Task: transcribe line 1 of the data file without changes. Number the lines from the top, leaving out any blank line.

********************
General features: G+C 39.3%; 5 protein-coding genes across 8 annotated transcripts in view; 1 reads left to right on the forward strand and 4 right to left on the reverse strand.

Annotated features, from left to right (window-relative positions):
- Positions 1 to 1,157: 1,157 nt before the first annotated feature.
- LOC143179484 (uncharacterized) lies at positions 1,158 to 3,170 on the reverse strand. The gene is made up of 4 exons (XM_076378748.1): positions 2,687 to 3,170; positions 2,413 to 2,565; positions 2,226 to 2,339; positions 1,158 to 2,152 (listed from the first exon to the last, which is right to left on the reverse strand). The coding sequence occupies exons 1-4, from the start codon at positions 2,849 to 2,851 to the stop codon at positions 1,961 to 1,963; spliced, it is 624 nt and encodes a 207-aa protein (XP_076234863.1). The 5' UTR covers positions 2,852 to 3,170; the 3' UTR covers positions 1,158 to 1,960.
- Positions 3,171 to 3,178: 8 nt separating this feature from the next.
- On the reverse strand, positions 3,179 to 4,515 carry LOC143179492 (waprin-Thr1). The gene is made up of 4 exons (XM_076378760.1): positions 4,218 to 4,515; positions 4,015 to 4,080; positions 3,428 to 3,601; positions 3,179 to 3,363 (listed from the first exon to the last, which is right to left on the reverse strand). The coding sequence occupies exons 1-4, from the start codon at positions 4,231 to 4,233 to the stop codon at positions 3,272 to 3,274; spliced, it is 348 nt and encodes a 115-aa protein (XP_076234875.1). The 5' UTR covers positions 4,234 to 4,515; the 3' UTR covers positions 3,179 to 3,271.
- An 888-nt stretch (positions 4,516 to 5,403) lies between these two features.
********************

General features: G+C 39.3%; 5 protein-coding genes across 8 annotated transcripts in view; 1 reads left to right on the forward strand and 4 right to left on the reverse strand.